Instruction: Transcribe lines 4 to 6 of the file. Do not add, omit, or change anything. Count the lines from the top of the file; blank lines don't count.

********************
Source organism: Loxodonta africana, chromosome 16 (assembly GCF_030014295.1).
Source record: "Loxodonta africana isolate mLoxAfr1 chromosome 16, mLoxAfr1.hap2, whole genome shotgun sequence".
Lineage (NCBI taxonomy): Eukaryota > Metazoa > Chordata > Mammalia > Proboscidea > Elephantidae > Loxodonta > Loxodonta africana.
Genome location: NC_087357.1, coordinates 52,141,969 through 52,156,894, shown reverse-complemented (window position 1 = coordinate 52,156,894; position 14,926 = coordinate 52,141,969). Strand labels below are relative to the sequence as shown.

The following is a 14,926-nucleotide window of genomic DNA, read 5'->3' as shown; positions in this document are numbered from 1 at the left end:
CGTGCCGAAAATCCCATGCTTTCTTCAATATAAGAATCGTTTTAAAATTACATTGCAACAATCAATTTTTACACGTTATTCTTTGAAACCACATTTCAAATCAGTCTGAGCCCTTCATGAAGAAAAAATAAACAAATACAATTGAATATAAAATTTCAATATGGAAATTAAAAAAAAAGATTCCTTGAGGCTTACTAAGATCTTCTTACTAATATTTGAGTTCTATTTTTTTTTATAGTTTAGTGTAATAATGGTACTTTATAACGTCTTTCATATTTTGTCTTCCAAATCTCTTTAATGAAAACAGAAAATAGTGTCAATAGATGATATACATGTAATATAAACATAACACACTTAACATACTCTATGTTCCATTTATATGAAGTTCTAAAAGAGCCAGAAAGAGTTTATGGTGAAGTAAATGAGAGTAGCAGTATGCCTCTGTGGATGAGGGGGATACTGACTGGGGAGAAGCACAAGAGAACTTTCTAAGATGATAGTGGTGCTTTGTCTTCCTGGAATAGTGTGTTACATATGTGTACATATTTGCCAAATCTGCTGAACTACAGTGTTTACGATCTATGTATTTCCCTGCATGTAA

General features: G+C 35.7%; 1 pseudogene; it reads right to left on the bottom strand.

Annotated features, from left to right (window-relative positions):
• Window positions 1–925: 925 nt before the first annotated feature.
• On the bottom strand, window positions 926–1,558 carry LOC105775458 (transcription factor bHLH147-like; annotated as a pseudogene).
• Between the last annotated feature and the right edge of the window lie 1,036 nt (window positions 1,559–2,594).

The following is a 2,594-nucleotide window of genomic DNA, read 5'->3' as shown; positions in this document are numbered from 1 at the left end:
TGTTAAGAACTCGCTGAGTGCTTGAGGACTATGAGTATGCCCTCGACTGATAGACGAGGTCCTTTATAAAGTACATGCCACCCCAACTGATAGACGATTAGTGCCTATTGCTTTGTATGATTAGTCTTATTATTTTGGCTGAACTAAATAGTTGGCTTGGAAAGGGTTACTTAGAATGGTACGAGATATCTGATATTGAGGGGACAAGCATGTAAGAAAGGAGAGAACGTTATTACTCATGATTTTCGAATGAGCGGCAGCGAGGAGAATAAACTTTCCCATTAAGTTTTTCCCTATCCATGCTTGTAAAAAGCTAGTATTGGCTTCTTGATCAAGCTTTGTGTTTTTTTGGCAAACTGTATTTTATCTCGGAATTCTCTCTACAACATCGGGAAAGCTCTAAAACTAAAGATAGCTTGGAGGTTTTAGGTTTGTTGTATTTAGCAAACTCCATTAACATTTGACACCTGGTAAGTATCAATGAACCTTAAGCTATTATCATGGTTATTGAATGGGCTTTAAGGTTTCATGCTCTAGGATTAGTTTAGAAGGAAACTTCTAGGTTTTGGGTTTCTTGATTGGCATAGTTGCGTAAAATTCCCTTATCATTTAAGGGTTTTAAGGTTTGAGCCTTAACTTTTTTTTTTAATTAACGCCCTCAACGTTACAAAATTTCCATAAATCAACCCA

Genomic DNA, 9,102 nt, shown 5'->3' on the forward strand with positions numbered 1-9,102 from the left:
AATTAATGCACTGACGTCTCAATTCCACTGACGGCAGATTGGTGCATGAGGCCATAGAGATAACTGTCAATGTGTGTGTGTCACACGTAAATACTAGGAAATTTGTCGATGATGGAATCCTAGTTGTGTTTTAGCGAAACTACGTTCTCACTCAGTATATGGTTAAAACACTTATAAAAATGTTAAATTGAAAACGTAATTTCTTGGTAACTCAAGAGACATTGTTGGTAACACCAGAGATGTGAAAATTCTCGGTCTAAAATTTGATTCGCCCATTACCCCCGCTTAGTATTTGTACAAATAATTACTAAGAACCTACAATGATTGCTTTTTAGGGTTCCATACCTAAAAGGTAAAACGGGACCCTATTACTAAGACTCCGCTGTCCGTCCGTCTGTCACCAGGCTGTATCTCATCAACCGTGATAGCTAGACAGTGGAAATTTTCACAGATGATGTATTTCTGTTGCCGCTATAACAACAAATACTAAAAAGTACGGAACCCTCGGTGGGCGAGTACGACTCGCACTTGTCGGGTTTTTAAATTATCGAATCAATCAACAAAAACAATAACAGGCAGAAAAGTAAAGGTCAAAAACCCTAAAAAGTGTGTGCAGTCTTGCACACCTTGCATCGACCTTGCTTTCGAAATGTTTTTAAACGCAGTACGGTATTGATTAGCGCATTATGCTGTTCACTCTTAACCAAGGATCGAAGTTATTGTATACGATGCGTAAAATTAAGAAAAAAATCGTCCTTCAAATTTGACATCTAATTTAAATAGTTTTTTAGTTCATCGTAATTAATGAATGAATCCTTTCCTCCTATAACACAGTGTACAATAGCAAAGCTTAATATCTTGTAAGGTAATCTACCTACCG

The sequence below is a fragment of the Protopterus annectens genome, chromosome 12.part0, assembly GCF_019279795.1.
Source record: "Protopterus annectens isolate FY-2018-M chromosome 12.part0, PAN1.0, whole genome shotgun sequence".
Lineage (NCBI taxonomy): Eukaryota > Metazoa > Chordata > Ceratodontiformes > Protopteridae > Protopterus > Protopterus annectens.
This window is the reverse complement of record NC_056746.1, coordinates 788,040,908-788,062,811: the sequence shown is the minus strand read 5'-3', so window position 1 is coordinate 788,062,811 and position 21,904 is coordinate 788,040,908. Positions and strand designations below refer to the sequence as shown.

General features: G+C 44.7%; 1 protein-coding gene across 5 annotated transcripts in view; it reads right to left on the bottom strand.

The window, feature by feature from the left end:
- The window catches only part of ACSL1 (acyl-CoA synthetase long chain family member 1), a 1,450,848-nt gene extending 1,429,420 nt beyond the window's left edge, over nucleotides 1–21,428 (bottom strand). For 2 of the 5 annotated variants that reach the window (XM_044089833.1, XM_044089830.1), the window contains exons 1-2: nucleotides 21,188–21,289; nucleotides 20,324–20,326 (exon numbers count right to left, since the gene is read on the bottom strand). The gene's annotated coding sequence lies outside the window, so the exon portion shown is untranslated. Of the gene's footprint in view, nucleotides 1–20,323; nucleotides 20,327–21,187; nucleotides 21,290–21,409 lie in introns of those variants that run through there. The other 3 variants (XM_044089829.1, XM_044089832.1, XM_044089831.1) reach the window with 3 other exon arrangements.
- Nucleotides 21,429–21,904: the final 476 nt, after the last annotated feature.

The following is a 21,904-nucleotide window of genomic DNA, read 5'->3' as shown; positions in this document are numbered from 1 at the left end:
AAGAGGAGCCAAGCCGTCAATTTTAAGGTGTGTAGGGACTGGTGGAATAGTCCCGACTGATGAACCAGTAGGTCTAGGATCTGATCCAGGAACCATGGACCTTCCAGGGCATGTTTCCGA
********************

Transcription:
Genome location: NC_087357.1, coordinates 52,141,969 through 52,156,894, shown reverse-complemented (window position 1 = coordinate 52,156,894; position 14,926 = coordinate 52,141,969). Strand labels below are relative to the sequence as shown.

The following is a 14,926-nucleotide window of genomic DNA, read 5'->3' as shown; positions in this document are numbered from 1 at the left end:
CGTGCCGAAAATCCCATGCTTTCTTCAATATAAGAATCGTTTTAAAATTACATTGCAACAATCAATTTTTACACGTTATTCTTTGAAACCACATTTCAAATCAGTCTGAGCCCTTCATGAAGAAAAAATAAACAAATACAATTGAATATAAAATTTCAATATGGAAATTAAAAAAAAAGATTCCTTGAGGCTTACTAAGATCTTCTTACTAATATTTGAGTTCTATTTTTTTTTATAGTTTAGTGTAATAATGGTACTTTATAACGTCTTTCATATTTTGTCTTCCAAATCTCTTTAATGAAAACAGAAAATAGTGTCAATAGATGATATACATGTAATATAAACATAACACACTTAACATACTCTATGTTCCATTTATATGAAGTTCTAAAAGAGCCAGAAAGAGTTTATGGTGAAGTAAATGAGAGTAGCAGTATGCCTCTGTGGATGAGGGGGATACTGACTGGGGAGAAGCACAAGAGAACTTTCTAAGATGATAGTGGTGCTTTGTCTTCCTGGAATAGTGTGTTACATATGTGTACATATTTGCCAAATCTGCTGAACTACAGTGTTTACGATCTATGTATTTCCCTGCATGTAA